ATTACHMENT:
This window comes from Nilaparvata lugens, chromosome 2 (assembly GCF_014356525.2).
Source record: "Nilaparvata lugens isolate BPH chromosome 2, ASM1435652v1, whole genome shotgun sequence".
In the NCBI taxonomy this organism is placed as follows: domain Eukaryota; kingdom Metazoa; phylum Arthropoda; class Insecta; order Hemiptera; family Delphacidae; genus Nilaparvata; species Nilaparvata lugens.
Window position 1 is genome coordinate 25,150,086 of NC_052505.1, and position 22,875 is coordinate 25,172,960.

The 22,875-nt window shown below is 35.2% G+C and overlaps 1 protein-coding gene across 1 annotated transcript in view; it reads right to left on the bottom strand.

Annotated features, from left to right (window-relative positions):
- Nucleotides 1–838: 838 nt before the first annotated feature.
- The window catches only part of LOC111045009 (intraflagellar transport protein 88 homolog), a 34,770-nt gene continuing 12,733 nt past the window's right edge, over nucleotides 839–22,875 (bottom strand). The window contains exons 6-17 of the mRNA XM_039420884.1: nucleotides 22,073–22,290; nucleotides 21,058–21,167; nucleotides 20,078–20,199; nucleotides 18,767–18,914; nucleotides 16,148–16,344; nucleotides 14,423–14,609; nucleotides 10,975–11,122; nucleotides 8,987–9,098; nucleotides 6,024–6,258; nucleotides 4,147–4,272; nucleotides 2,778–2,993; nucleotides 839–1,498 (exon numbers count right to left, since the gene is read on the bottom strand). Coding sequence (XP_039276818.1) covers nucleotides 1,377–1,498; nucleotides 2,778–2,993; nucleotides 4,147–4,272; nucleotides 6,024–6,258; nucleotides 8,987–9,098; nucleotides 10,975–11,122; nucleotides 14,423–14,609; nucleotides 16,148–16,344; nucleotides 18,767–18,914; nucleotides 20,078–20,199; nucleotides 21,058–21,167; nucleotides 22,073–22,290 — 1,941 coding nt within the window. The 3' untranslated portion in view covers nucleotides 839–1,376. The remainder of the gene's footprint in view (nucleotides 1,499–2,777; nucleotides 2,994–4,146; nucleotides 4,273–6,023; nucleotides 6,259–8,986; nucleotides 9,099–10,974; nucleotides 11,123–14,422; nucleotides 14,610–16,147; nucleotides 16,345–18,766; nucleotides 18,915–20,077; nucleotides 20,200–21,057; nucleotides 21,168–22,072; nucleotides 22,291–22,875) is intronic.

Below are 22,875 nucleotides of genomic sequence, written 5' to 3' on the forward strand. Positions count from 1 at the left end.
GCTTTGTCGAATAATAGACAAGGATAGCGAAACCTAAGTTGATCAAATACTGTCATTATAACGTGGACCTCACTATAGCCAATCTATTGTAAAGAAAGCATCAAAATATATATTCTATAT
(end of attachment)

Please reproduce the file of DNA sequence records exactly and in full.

This window comes from Nilaparvata lugens, chromosome 2 (assembly GCF_014356525.2).
Source record: "Nilaparvata lugens isolate BPH chromosome 2, ASM1435652v1, whole genome shotgun sequence".
In the NCBI taxonomy this organism is placed as follows: domain Eukaryota; kingdom Metazoa; phylum Arthropoda; class Insecta; order Hemiptera; family Delphacidae; genus Nilaparvata; species Nilaparvata lugens.
Window position 1 is genome coordinate 25,150,086 of NC_052505.1, and position 22,875 is coordinate 25,172,960.

The 22,875-nt window shown below is 35.2% G+C and overlaps 1 protein-coding gene across 1 annotated transcript in view; it reads right to left on the bottom strand.

Annotated features, from left to right (window-relative positions):
- Nucleotides 1–838: 838 nt before the first annotated feature.
- The window catches only part of LOC111045009 (intraflagellar transport protein 88 homolog), a 34,770-nt gene continuing 12,733 nt past the window's right edge, over nucleotides 839–22,875 (bottom strand). The window contains exons 6-17 of the mRNA XM_039420884.1: nucleotides 22,073–22,290; nucleotides 21,058–21,167; nucleotides 20,078–20,199; nucleotides 18,767–18,914; nucleotides 16,148–16,344; nucleotides 14,423–14,609; nucleotides 10,975–11,122; nucleotides 8,987–9,098; nucleotides 6,024–6,258; nucleotides 4,147–4,272; nucleotides 2,778–2,993; nucleotides 839–1,498 (exon numbers count right to left, since the gene is read on the bottom strand). Coding sequence (XP_039276818.1) covers nucleotides 1,377–1,498; nucleotides 2,778–2,993; nucleotides 4,147–4,272; nucleotides 6,024–6,258; nucleotides 8,987–9,098; nucleotides 10,975–11,122; nucleotides 14,423–14,609; nucleotides 16,148–16,344; nucleotides 18,767–18,914; nucleotides 20,078–20,199; nucleotides 21,058–21,167; nucleotides 22,073–22,290 — 1,941 coding nt within the window. The 3' untranslated portion in view covers nucleotides 839–1,376. The remainder of the gene's footprint in view (nucleotides 1,499–2,777; nucleotides 2,994–4,146; nucleotides 4,273–6,023; nucleotides 6,259–8,986; nucleotides 9,099–10,974; nucleotides 11,123–14,422; nucleotides 14,610–16,147; nucleotides 16,345–18,766; nucleotides 18,915–20,077; nucleotides 20,200–21,057; nucleotides 21,168–22,072; nucleotides 22,291–22,875) is intronic.

Below are 22,875 nucleotides of genomic sequence, written 5' to 3' on the forward strand. Positions count from 1 at the left end.
GCTTTGTCGAATAATAGACAAGGATAGCGAAACCTAAGTTGATCAAATACTGTCATTATAACGTGGACCTCACTATAGCCAATCTATTGTAAAGAAAGCATCAAAATATATATTCTATAT